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It’s some five years since I was first introduced to what is now a highly anticipated annual pilgrimage to the Edinburgh Fringe Festival and during this time of the year a walk through the bustling streets of this amazing city is a jaw dropping attack on the senses, nowhere more so than along the Royal Mile where a vast array of performers of every conceivable kind vie for the attention of the constantly flowing sea of awestruck faces.

On that first visit, from somewhere amidst this delightful melee, an operatic voice rang out in the distance and in it’s haunting beauty demanded further attention, so leaving the actors, jugglers, dancers and hosts of other various street performers behind I made my way to the source of this sound and on arrival found a girl as visually stunning as her vocal had suggested. Each successive year no trip would be complete without ensuring that I joined the throng that gathered when Lili La Scala serenaded the crowds, becoming easily one of the most recognizable voices and faces at the Fringe. Classically trained in London, respected and in constant demand on worldwide festival circuits, Lili has continued to treat the Edinburgh streets exclusively as her stage, until recently that is, when a desire to showcase a collection of songs dear to her heart coupled with a wish to overcome the bittersweet irony that scores of transient admirers of her talent might actually be unaware of the name behind the voice has led her to create her own themed shows with the first being 2010’s “War Notes”.

This years show – “Songs To Make You Smile” - casts a broader net in terms of the musical era covered including songs from across the early part of the twentieth century with the common bond that no song can be included unless Lili has first personally uncovered and purchased the sheet music herself making this a true labour of love and emphasizing the ambition that burns within her to make this new direction a meaningful one. Immaculately styled with her hair a blaze of red curls and wearing a classic vintage style dress in a colour that we later agree to call sunset yellow she couldn’t look more dazzling if the roof of the theatre had been removed to allow the afternoon sunshine to pour in!

Her show consists of a collection of songs some of which are established classics that have graced ballrooms and the golden eras of the Silver Screen – songs such as Irving Berlin’s “Cheek To Cheek”, Cole Porter’s “It’s De–Lovely”, Donaldson & Khan’s “Makin’ Whoopee” and a delicious version of Ivor Novello’s “Dark Music”. Alongside these she presents humorous, quirky and more obscure numbers including George Formby’s “Fanlight Fanny”, “Lydia the Tattooed Lady” (made famous by Groucho Marx), and a song that she performs for the first time since it was originally sung by Gracie Fields – the splendidly entitled – “What Can You Give A Nudist For His Birthday?”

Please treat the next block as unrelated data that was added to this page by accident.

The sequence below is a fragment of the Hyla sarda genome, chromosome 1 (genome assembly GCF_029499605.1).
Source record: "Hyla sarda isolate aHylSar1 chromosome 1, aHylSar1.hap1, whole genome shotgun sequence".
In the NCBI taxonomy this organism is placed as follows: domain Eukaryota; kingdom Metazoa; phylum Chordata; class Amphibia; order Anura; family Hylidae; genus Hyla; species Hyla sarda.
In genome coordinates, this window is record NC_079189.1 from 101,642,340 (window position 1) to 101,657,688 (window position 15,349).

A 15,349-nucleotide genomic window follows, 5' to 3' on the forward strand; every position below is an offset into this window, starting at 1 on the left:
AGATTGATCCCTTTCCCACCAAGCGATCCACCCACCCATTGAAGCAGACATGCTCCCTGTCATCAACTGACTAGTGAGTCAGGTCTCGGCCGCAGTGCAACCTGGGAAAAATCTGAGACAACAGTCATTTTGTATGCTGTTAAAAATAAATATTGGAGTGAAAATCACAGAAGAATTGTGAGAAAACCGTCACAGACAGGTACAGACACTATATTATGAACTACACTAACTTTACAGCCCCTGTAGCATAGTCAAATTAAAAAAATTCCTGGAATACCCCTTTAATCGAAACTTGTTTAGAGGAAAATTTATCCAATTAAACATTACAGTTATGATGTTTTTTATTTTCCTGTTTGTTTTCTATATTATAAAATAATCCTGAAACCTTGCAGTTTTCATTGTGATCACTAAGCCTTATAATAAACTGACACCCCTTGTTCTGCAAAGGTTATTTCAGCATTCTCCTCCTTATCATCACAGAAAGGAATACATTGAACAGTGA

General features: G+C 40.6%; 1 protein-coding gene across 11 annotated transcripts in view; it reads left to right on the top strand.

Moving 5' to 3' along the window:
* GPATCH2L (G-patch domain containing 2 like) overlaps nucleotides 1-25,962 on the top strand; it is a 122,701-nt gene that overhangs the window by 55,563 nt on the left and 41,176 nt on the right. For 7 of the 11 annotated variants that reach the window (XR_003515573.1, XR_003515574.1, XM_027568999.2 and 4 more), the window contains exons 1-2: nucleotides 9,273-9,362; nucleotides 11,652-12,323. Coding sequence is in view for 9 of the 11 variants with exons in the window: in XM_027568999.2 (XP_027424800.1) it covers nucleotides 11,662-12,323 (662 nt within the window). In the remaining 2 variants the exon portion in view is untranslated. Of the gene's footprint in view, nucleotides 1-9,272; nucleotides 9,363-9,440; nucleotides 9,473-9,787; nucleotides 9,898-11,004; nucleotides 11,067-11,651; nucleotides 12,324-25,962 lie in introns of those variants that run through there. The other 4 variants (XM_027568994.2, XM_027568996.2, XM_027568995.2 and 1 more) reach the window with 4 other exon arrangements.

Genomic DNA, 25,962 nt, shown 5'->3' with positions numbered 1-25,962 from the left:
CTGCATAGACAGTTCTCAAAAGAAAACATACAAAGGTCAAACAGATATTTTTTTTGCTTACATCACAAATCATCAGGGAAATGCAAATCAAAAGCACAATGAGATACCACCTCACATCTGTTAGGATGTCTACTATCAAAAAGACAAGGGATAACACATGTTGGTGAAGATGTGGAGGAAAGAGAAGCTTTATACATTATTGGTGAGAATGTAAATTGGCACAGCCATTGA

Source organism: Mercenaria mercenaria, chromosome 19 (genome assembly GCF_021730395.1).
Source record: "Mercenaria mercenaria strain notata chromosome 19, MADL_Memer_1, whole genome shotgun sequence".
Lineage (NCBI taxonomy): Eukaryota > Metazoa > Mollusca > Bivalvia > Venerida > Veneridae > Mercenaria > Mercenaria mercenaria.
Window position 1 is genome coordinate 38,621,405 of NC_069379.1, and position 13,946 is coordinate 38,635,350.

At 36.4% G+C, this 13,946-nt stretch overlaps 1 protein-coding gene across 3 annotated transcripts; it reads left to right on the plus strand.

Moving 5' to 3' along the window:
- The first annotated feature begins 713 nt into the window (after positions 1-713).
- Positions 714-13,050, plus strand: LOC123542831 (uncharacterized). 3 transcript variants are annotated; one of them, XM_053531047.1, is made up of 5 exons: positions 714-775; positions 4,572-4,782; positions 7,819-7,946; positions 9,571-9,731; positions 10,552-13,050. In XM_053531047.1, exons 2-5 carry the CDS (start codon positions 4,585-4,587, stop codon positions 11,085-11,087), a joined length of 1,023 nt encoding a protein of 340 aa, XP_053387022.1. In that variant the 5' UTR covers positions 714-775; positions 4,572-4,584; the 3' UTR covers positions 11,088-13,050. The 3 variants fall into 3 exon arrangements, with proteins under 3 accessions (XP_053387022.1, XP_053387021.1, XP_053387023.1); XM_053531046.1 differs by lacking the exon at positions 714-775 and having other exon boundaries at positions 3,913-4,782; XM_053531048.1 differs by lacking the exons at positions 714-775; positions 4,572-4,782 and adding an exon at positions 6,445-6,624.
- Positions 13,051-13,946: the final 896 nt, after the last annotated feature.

The vocal numbers are lovingly embroidered with anecdotes and insights into her efforts to acquire the sheet music, outlining her love for her craft. The appeal for the older members of the audience is there to be seen as the content of the show will stir memories of a personal nature from times when these songs played a part in their past lives. I watched as one elderly gentleman silently mouthed the lyrics in recognition and I could see a glint in his eye as Lili reminded him of nights long past when he stood by the dance floor, straightened his tie and plucked up the courage to ask the best looking girl in the room to take to the floor. For the rest of us it is an opportunity to discover and rediscover songs by a range of artists and writers that would otherwise often be ignored, thus missing out on inventive arrangements and lyrics of love, sadness and at times bizarre wit written during some of the most extraordinary periods of modern history.

For many the voices of the likes of Gracie Fields and George Formby maybe a little too “of their time” for the modern day listener which is where again Lilli’s interpretation widens their appeal as she delivers her renditions in her crystal clear soprano style. Charming, friendly and enthusiastic after the show Lili speaks of this work as clearly not only something that she loves but also as something that she recognizes as a duty to help to preserve lest they should be lost forever. She is honest enough to share that the time that she spent serenading scores of passers-by on the Edinburgh streets were good to her and the fact that staging her own shows are a much bigger gamble. More proof if needed that this is where this young lady’s heart is. [an example of Lili @ Stratford Fringe 2011 'Second Hand Rose']

As I wait my turn to have a word after the show I find myself behind a party containing the aforementioned old gent who happily tells Lili how much he had enjoyed her show and even suggested a song that she might like to add at some future date. To his delight she not only recognized it but gave him a small impromptu rendition there and then. I swear he danced down the stairs of the theatre like Fred Astaire – well almost! “Songs To Make You Smile” and I’m still smiling.

Review/photos by Shay Rowan

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